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Casey Anthony trial judge, defense attorney reflect 5 years after acquittal

The defense attorney for Casey Anthony, who was acquitted of murdering her daughter in 2011, and the judge looked back on the trial on TODAY.
/ Source: TODAY

It's been nearly five years since Casey Anthony was acquitted of murder charges in her daughter's death, but to this day, memories of the trial remain vivid for her defense attorney and the judge.

On July 5, 2011, Anthony was found not guilty by a jury on the charge of killing her 2-year-old daughter, Caylee, concluding a trial that lasted a month and a half and played out on national television. Her defense attorney, Cheney Mason, and the judge, Belvin Perry, spoke about the case on TODAY Thursday as part of the "Where Are They Now: Case Closed?" series.

"The news media had tried Casey, had convicted Casey, had sentenced Casey, long before there was ever a jury picked,'' Mason said. "And I just can't tolerate that."

A crowd of 500 people outside the Florida Ninth Judicial Court in Orlando chanted things like "Baby killer!" after the verdict was announced.

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"I guess the main thing was confronting and dealing with some of the crackpots that were loose on the streets that should have bridles and leashes on them or something,'' Mason said. "Threatening and so forth for doing my job."

Perry, who left the bench and entered private practice in 2014, is trying to put the trial in the rear-view mirror.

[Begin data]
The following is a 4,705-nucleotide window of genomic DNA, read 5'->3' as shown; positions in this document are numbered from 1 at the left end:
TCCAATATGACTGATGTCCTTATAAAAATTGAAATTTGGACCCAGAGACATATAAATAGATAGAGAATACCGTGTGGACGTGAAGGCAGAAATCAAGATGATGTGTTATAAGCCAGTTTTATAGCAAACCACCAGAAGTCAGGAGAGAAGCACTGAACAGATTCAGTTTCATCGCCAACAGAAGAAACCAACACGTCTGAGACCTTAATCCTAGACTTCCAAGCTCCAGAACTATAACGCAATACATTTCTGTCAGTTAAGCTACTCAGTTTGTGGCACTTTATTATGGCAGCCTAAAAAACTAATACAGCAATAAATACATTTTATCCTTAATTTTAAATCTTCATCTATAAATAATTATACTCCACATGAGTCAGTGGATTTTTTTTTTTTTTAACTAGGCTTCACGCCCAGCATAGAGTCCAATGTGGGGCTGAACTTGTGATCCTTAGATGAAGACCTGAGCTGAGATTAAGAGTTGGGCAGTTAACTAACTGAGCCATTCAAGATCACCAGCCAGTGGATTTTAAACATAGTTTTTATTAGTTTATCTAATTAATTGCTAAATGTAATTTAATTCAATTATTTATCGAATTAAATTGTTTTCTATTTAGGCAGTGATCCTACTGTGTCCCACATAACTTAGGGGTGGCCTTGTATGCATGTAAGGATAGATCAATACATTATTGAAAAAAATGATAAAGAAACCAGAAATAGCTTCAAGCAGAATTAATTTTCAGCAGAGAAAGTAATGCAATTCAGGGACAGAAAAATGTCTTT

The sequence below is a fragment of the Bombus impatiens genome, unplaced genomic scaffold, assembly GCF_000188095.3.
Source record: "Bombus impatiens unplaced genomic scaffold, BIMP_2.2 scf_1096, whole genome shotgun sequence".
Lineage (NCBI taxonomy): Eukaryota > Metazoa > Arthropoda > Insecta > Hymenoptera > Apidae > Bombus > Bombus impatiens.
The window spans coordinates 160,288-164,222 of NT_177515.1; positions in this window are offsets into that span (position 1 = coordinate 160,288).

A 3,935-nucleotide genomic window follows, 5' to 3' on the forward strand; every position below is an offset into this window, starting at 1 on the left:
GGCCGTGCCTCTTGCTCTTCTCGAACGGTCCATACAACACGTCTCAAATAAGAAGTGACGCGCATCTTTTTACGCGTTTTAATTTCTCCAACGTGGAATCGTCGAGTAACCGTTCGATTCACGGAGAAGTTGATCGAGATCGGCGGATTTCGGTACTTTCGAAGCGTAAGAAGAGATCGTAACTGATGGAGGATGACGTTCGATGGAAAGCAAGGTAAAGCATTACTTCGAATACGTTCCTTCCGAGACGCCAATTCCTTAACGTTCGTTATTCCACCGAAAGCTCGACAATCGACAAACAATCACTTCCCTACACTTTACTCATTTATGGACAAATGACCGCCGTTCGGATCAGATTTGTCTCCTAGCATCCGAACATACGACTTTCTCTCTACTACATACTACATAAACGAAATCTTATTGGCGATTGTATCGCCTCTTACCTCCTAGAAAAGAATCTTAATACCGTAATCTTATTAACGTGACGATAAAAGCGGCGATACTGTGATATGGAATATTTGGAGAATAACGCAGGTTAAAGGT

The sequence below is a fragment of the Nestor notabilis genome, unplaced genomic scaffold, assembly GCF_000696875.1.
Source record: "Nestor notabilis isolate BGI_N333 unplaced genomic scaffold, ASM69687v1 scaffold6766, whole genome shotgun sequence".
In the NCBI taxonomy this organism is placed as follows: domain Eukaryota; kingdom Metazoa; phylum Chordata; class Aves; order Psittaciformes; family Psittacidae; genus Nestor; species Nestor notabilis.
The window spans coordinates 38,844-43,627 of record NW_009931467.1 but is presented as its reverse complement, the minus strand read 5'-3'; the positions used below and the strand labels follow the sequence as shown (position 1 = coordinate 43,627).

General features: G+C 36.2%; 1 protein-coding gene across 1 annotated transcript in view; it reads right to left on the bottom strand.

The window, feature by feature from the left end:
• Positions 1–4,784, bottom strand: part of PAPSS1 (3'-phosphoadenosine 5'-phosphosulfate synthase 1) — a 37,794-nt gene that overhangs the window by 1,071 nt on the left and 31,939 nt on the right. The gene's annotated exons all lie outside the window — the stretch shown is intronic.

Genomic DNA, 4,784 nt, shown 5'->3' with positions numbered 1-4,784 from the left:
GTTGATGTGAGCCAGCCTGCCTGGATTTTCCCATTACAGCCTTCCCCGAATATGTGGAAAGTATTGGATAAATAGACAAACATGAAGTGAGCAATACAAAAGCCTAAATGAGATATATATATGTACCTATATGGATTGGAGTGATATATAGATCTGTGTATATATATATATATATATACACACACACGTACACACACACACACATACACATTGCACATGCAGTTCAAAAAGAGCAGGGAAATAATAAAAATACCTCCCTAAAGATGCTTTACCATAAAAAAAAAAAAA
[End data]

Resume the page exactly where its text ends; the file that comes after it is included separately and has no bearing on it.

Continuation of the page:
"In retrospect, it's something that I would not want to undertake again," he said. "It took a big chunk out of my life. You move on. Because if you stay in the past, you get drug into the past. And life goes on."

Casey Anthony
Casey Anthony sits in court during her murder trial at the Orange County Courthouse, Tuesday, June 28, 2011, in Orlando, Fla.Red Huber / AP

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He can still remember his reaction upon initially seeing the jury's verdict.

"When I first saw it, I read it twice to make sure I was reading what I saw,'' Perry said. "Was I surprised? Yes."

Berry also irked Mason by appearing on TODAY in 2013, where he discussed the case and said there was a side of Anthony that was "very manipulative."

"I think his decision to go on television and talk about the case was nothing less than reprehensible,'' Mason said. "Judges don't do that."

Berry maintained his stance that there were two sides to Anthony, while Mason disagreed.

"I viewed the one before the jury that was very sweet and innocent,'' he said. "And then when they were out I viewed someone that was very in control. Someone that some would describe as somewhat manipulative. Those were the two faces of Casey Anthony."

"She was a good mother,'' Mason said. "She was a loving mother."

Anthony has stayed completely out of the public eye since the verdict. She has gotten a driver's license, works a full-time job, and is in the process of buying a car, according to Mason, who is still representing her in ongoing bankruptcy proceedings related to the trial.

Follow writer Scott Stump on Twitter.